It has been a trying few days for Mick Mulvaney, the former South Carolina congressman who nows serves as acting White House chief of staff. Last Thursday, he managed to torpedo weeks of the Trump administration's messaging on the Ukraine scandal with just a few sentences, telling flabbergasted reporters that the president indeed withheld military aid from Ukraine until it agreed to investigate a cockamamie conspiracy theory about a secret server full of Hillary Clinton emails. "We do that all the time with foreign policy," Mulvaney said, seemingly admitting the precise abuse of power that prompted House Democrats to open an impeachment inquiry of his boss.
Later that day, he issued a mop-up statement that treated his earlier comments like they had never taken place. "The president never told me to withhold any money until the Ukrainians did anything related to the server," Mulvaney said. He also accused the media of "miscontru[ing]" his comments to "advance a biased and political witch hunt," even though his verbatim comments arguably required no construing to establish the existence of a corrupt quid pro quo that the White House, to that point, had strenuously denied.
As if exacerbating one ongoing crisis within the GOP was not enough, during the same press conference, Mulvaney defended the administration's announcement that it would host next year's G-7 summit at Doral—a struggling Florida golf resort that just happens to be owned by the Trump Organization. “Doral was by far and away, by far and away the best physical location,” Mulvaney said. Even after Trump reversed course on the heels of a bipartisan backlash to this flagrant bit of self-enrichment, his chief of staff still wasn't ready to concede the argument. "At the end of the day, he still considers himself to be in the hospitality business," Mulvaney said on Sunday, describing the President of the United States. "He wanted to put on the absolute best show—the best visit that he possibly could."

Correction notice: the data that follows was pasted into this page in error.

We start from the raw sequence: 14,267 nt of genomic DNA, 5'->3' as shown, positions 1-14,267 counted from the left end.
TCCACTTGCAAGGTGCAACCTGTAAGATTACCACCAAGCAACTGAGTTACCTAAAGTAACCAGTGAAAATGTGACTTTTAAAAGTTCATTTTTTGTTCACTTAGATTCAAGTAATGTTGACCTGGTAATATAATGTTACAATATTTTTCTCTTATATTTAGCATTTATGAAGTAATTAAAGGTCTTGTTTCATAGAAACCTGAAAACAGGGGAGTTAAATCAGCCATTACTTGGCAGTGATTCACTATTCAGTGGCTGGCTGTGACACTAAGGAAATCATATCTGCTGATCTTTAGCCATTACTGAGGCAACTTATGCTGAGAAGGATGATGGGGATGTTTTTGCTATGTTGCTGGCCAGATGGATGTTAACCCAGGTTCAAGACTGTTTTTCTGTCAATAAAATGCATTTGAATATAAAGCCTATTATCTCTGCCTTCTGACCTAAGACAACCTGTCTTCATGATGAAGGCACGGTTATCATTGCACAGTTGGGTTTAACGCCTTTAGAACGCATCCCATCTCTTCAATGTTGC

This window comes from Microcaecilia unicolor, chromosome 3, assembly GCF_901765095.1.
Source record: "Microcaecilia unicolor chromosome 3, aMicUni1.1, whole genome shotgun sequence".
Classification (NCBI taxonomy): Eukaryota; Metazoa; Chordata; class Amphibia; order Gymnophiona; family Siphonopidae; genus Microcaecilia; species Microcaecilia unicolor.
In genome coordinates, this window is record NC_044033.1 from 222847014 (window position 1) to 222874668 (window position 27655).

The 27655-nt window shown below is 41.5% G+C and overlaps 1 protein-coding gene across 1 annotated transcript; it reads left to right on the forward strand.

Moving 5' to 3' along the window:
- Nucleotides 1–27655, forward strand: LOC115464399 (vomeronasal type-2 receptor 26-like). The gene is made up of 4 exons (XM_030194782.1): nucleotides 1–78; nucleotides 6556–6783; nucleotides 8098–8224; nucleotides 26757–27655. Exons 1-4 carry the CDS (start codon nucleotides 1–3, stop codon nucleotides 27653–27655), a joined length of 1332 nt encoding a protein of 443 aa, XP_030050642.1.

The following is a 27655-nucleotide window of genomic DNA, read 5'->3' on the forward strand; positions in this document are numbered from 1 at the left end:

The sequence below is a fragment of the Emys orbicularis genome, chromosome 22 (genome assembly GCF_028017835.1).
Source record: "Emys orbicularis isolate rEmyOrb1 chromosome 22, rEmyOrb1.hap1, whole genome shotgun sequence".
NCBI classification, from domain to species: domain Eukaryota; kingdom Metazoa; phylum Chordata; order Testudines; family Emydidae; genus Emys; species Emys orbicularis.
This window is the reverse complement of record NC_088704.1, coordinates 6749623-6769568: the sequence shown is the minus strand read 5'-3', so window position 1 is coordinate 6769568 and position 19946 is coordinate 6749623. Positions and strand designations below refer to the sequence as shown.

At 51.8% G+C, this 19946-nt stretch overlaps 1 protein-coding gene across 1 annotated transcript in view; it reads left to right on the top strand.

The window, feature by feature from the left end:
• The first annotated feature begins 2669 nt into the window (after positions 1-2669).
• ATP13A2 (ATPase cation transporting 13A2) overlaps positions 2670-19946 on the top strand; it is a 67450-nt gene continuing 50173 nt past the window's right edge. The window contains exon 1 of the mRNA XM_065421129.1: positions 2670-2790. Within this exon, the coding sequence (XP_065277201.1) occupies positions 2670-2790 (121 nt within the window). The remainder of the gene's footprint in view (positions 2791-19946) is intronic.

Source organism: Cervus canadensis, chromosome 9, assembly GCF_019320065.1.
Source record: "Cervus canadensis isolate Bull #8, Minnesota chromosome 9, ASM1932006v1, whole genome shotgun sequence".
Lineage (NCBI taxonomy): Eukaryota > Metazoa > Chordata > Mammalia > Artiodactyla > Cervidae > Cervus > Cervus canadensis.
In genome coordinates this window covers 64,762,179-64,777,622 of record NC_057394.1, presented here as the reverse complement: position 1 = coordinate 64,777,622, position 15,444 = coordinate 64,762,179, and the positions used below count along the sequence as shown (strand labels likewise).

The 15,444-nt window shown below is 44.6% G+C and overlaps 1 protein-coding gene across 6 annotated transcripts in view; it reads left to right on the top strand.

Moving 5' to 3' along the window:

This sequence of events did not sit well with Republican senators, many of whom elected to offer frank, on-the-record evaluations of Mulvaney's performance in interviews with Politico. Iowa senator Chuck Grassley described him as "probably somebody that didn't know what they were talking about," while Missouri senator Josh Hawley called the Ukraine fracas "certainly a distraction" and not "helpful." Perhaps the most ominous-sounding assessment, though, came from South Dakota senator John Thune. "It’s hard to figure out what led him to make some of those statements last week," he said, describing it as a "tough week" and a "rough patch" for Mulvaney. Thune added: "Ultimately, he serves at the pleasure of the president."
Politico notes that no senators are openly calling for Mulvaney's replacement, perhaps in part because it hard to imagine who would want the job of chief of staff to a president who is the subject of an active impeachment inquiry. According to Bloomberg, Trump has privately floated the possibility of replacing Mulvaney with a number of figures who are already prominent with the MAGAsphere, including Treasury Secretary Steve Mnuchin, White House counselor Kellyanne Conway, and deputy chief of staff Chris Liddell.